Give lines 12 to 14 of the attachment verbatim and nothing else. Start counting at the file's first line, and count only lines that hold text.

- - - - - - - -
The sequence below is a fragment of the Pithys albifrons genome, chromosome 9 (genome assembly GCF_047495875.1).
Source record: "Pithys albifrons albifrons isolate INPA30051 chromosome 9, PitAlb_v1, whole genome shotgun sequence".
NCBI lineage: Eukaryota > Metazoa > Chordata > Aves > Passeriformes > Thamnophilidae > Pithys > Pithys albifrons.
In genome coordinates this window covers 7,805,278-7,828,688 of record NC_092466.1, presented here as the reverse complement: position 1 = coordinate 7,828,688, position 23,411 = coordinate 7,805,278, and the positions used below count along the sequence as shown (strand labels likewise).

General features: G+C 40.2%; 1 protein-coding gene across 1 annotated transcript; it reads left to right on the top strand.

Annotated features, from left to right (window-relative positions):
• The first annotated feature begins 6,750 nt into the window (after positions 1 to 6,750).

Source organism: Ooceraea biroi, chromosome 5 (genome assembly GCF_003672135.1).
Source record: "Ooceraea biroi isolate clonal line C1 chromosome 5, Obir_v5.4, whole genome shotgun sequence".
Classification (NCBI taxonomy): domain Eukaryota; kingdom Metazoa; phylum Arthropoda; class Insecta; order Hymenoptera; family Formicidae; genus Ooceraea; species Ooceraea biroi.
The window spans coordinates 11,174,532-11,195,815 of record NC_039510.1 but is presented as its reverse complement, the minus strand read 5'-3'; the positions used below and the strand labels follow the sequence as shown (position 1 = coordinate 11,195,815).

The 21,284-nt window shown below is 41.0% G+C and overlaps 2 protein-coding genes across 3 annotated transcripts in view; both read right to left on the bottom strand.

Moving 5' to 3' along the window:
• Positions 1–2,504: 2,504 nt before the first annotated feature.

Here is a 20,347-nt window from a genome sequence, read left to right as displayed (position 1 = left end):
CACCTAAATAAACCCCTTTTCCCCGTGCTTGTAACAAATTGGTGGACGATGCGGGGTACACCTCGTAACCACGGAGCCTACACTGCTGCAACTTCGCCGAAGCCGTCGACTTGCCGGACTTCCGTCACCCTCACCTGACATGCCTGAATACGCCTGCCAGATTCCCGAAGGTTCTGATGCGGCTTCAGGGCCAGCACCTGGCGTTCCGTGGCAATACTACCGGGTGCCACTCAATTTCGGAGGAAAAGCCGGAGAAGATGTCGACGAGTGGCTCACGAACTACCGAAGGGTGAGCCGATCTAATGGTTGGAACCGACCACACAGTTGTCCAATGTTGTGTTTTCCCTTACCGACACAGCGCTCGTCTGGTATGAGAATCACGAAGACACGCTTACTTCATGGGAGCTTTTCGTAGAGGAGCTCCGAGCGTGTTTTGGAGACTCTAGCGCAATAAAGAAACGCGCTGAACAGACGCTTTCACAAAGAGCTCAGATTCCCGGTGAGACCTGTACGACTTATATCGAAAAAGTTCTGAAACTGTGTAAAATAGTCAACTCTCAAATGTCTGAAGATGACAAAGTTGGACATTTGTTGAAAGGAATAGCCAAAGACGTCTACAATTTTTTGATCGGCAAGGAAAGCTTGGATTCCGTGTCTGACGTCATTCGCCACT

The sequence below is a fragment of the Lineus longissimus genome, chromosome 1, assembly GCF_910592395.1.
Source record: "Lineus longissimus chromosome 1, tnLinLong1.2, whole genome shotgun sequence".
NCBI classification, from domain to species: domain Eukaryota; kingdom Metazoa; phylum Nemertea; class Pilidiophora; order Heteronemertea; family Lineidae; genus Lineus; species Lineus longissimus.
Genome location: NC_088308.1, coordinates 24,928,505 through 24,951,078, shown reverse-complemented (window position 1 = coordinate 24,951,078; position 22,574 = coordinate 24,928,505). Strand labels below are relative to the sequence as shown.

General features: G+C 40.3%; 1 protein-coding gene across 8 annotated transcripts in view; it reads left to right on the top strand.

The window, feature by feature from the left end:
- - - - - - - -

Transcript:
The 21,284-nt window shown below is 41.0% G+C and overlaps 2 protein-coding genes across 3 annotated transcripts in view; both read right to left on the bottom strand.

Moving 5' to 3' along the window:
• Positions 1–2,504: 2,504 nt before the first annotated feature.